Carolyn and Edith: Unlikely stars of CNN’s Iowa caucus coverage

Dylan Stableford
The Cutline

If you weren't watching CNN at 3:30 a.m. ET on Wednesday, you missed the best moment of the 2012 Iowa caucuses.

No, not the news that Mitt Romney edged Rick Santorum by a mere eight votes in the first contest of the 2012 Republican presidential race. We're talking about Edith Pfeffer and Carolyn Tallett, two Clinton County, Iowa, women who played a crucial role in figuring out the final tally for CNN.

When it became clear that the razor-thin vote hinged on getting an accurate vote total from Clinton County, CNN's producers tracked down Pfeffer, chairwoman of Clinton County's Republican Central Committee, who then woke up Tallet, the president of the Clinton County Republican Women's Club. Both appeared on the phone with CNN's Wolf Blitzer and John King to sort the whole thing out.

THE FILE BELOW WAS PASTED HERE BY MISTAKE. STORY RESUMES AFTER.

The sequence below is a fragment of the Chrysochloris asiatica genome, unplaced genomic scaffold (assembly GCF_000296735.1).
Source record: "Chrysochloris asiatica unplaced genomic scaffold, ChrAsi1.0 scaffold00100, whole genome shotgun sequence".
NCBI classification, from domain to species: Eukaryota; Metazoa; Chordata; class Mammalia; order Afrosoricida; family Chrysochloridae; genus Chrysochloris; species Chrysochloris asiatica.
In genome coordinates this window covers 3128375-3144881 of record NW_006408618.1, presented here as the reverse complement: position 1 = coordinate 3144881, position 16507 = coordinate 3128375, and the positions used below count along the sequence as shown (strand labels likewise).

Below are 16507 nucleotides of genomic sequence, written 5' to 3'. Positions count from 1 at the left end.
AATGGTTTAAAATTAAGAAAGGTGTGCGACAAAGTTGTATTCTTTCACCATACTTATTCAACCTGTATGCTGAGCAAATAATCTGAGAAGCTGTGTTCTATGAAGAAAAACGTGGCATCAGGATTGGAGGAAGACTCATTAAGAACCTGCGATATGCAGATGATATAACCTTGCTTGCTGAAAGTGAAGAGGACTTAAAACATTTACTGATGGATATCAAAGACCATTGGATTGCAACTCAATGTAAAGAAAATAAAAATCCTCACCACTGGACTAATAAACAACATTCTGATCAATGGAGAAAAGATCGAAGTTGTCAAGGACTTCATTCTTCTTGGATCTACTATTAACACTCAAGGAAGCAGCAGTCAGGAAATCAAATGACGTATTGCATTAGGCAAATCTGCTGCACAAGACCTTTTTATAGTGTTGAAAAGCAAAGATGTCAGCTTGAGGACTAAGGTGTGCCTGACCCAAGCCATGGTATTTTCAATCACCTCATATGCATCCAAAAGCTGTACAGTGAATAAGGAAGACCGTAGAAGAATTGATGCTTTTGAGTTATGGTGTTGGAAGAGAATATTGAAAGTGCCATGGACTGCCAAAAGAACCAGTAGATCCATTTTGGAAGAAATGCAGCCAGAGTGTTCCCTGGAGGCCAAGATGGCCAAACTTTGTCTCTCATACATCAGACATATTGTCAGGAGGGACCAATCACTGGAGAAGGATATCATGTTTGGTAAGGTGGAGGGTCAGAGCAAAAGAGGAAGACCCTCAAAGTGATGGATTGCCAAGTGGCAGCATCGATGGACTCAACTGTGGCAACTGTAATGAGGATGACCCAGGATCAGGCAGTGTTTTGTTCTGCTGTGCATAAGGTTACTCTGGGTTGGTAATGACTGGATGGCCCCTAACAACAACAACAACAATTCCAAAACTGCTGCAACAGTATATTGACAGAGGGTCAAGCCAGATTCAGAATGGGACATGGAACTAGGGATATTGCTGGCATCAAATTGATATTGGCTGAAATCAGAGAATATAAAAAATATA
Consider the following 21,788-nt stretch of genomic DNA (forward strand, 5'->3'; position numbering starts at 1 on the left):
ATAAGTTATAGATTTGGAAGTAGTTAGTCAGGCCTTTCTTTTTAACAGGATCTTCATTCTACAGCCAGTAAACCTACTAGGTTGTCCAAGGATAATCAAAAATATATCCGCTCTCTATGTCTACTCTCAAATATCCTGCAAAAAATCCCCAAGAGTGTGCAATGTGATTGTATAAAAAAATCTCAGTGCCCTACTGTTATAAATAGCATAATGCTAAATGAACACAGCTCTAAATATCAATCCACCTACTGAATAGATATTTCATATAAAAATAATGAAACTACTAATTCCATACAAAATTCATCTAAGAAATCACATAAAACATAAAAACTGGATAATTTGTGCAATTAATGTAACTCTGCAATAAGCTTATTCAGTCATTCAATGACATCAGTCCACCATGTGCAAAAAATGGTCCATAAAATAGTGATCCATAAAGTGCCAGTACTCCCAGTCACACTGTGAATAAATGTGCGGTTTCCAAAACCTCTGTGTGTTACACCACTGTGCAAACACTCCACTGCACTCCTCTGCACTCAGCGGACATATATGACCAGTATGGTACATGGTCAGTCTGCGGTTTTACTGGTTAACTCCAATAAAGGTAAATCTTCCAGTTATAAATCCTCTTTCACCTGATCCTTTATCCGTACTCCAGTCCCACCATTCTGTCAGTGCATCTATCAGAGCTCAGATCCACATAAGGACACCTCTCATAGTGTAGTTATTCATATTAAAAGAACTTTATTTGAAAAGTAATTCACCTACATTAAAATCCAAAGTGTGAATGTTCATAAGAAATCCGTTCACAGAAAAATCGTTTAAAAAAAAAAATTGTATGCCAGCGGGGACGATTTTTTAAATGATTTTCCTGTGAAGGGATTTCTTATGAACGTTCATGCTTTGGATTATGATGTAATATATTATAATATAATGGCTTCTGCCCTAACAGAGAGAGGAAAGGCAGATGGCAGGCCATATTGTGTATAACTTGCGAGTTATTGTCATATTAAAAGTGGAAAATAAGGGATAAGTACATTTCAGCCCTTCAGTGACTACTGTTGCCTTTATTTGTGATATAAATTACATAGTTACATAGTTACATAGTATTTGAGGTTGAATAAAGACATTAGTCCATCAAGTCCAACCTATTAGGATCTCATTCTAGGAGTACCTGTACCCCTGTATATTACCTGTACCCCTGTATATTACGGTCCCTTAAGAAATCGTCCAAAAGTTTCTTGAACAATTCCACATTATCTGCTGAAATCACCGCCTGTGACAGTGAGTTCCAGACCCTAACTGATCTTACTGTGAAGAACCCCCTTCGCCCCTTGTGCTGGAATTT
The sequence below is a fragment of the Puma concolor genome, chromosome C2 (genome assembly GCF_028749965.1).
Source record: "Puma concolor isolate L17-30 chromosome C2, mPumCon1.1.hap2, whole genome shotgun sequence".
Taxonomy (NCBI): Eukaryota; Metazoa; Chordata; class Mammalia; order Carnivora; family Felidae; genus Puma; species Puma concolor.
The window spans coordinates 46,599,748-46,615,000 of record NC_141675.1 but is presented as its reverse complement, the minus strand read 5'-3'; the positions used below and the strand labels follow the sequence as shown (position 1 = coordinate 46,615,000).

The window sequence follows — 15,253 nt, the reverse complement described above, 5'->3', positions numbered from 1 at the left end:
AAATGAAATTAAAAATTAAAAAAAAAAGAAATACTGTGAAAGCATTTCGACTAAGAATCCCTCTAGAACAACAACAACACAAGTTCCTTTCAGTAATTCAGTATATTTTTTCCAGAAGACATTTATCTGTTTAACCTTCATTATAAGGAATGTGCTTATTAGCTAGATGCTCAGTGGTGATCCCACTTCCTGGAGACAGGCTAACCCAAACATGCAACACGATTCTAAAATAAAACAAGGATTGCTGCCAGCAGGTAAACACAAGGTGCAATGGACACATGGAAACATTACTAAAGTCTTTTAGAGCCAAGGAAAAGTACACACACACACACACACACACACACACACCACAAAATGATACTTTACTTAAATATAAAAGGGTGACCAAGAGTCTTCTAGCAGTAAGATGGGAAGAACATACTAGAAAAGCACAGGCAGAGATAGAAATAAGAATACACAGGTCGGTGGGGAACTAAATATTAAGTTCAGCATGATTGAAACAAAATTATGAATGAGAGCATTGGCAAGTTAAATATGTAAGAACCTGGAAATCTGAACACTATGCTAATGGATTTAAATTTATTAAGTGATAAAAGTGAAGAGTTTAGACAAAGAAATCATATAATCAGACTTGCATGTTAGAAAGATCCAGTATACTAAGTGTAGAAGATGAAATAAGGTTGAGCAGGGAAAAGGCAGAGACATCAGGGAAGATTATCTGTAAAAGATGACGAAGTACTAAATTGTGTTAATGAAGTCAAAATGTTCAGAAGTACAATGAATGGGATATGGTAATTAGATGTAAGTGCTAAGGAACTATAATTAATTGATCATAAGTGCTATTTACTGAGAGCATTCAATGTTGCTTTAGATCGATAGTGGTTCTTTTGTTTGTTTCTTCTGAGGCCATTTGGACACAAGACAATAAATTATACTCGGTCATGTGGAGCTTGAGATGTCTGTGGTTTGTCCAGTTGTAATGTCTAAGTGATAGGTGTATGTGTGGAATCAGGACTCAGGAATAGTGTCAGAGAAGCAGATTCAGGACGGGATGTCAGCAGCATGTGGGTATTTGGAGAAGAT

The result was late-night television gold.

"Whaddaya mean the numbers don't match?" Pfeffer stammered at King, who was explaining a discrepancy to viewers using CNN's "Magic Wall."

It wasn't long before "Edith and Carolyn" were trending topics on Twitter.

After Romney was declared the winner, the women rejoined CNN to do what very few political reporters were able to do last night: explain how they were able to size up the winner of the hard-fought caucus vote.

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